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The Southern India Mills’ Association

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Sustaining high growth with low inflation

If supply-side polices successfully reduce costs and inflation, macroeconomic policy can afford to be stimulatory
The key issue facing India is how to sustain high growth with low inflation. Its post reform growth has been volatile, and aborted by episodes of high inflation. A useful way to think about the problem is to understand how despite Indian output being below potential, as large numbers enter the labour force, it is still running a current account deficit (CAD) in the balance of payments. India is inside its production possibility frontier yet demand is greater than what it can produce domestically.
If bottlenecks in specific sectors limit production and exports, there can be unutilised capacity together with demand that spills over into a CAD. China, a similarly large country with surplus labour, was also inside its production possibility frontier. Under-valuation of its currency aided an expansion in production of traded goods and of exports that absorbed underemployed labour.
India, however, is dependent on primary energy imports. Depreciation in order to increase exports can raise the import bill and inflation. A big advantage for China was it started its catch-up growth in 1978 with reform that raised agricultural productivity. Low relative food prices are essential for sustained low-inflation growth in populous countries where food has a large share in the consumption basket. Major intermediate commodity imports, such as oil, also contribute to inflation.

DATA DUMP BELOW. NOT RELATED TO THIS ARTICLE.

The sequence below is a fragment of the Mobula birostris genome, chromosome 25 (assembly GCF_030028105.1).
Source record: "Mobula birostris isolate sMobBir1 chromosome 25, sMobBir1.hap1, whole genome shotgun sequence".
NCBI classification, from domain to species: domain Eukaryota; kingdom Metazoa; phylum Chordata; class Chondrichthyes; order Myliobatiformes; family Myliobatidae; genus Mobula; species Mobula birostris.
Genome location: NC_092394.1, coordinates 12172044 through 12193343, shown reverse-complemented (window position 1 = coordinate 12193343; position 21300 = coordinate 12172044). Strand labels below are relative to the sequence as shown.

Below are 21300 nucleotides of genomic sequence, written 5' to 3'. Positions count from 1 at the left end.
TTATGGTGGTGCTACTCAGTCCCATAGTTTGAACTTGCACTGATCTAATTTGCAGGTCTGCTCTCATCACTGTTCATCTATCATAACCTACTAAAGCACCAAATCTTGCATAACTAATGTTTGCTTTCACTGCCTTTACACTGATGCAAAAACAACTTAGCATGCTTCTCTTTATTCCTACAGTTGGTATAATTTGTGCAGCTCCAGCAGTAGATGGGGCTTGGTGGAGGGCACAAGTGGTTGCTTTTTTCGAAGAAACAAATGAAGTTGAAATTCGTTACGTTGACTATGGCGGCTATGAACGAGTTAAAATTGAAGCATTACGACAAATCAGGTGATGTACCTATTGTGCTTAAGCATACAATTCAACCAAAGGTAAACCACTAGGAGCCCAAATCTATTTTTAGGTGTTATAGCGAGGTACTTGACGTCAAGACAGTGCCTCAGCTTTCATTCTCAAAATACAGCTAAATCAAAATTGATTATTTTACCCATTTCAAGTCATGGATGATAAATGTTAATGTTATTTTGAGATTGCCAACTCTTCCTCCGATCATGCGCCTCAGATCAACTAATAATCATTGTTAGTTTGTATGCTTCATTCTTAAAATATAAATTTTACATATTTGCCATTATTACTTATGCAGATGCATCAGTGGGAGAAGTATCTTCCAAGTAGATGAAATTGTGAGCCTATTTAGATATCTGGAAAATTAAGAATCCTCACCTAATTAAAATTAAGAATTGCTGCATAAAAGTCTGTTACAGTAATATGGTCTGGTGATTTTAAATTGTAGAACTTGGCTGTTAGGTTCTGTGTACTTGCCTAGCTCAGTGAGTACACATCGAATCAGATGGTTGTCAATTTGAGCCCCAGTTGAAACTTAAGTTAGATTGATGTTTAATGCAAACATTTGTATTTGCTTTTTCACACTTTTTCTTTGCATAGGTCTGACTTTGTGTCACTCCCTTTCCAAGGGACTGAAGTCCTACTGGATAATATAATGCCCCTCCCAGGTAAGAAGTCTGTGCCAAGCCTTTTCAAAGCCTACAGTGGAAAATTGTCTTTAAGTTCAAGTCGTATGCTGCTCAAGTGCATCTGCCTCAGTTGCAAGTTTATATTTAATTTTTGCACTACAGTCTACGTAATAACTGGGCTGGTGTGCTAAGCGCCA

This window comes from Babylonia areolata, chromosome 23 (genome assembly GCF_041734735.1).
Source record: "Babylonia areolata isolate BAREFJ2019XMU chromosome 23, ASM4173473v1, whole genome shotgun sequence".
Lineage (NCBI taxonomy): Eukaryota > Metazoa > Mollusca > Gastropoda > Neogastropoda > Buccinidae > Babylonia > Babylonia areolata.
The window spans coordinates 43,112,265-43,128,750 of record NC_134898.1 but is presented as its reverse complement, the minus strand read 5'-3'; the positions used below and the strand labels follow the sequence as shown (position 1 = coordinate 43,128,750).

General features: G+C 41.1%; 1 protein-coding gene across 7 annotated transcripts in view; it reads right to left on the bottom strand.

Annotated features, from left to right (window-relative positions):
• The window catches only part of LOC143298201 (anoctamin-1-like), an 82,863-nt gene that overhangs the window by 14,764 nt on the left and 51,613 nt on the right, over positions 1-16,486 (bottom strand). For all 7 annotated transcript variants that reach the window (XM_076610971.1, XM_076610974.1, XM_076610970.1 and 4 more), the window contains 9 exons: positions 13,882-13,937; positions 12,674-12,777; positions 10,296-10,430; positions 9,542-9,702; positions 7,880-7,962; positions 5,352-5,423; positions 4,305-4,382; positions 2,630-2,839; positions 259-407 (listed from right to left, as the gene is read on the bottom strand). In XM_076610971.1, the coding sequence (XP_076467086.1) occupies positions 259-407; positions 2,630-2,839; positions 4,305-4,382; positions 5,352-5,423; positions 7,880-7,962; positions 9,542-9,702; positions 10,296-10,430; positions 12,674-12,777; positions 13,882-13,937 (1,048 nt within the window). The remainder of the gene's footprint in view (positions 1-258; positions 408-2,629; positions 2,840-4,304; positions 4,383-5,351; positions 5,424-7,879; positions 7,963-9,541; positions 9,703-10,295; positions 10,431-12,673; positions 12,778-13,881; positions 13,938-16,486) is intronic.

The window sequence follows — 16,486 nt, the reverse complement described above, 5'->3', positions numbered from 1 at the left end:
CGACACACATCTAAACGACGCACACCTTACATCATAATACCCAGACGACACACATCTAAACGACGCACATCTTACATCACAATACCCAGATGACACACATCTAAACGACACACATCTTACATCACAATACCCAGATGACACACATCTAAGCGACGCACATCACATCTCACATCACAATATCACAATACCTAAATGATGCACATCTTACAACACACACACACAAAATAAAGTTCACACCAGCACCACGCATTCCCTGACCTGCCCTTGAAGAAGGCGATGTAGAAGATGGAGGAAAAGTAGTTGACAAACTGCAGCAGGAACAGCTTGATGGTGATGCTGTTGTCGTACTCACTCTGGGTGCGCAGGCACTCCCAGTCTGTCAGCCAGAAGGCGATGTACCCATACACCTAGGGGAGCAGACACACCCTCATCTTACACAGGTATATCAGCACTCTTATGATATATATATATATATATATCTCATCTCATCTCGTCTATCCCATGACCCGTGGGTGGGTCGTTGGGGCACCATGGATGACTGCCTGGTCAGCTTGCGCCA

China used to export oil but became a net oil importer in 1993. By 2006 it imported 47 per cent of its consumption, and by 2013 became the largest oil importing country. But by then its exports had grown enough to finance imports without materially reducing its current account surplus.
China started its reforms process with a very low share of oil imports, but in India this was high to begin with. India is the third largest oil importer. In 2009-10, crude oil imports amounted to 80 per cent of its domestic crude oil consumption and 31 per cent of its total exports compared to 14 per cent for China.
India’s dependence on commodity imports implies limiting depreciation would help contain inflation. A real appreciation may help keep traded goods such as oil and food cheaper. Then on its growth path consumption of both traded and non-traded goods rises but production shifts relatively more towards non-traded goods, as their relative prices rises. India has seen higher inflation in non-traded services such as health and education. Even so, exports have to expand in sectors with potential. India’s outsourcing and other service exports helped finance its oil imports.
Even if there is a CAD, better utilisation of resources and expansion of capacity in export sectors may eliminate it without having to reduce aggregate demand. A CAD also implies investment exceeds domestic savings. Financial savings largely fund investments involving goods that are tradeable, while physical savings are invested more in non-traded goods, such as in real estate.
Estimates of physical savings in the household sector are identical to those of investment in the unorganised sector. It follows, then, that if organised sector investment exceeds financial savings, it will have to be financed by foreign savings that is, by running a CAD. In recent years although the savings-GDP ratio has fallen to about 30 as growth slowed, it is household physical savings that have fallen, while household financial savings have recovered from a low of 8 per cent in 2011-12. Savings of non-financial corporations that are held in financial assets have risen. Thus better financial intermediation of domestic savings also reduces the CAD and dependence on volatile foreign capital inflows.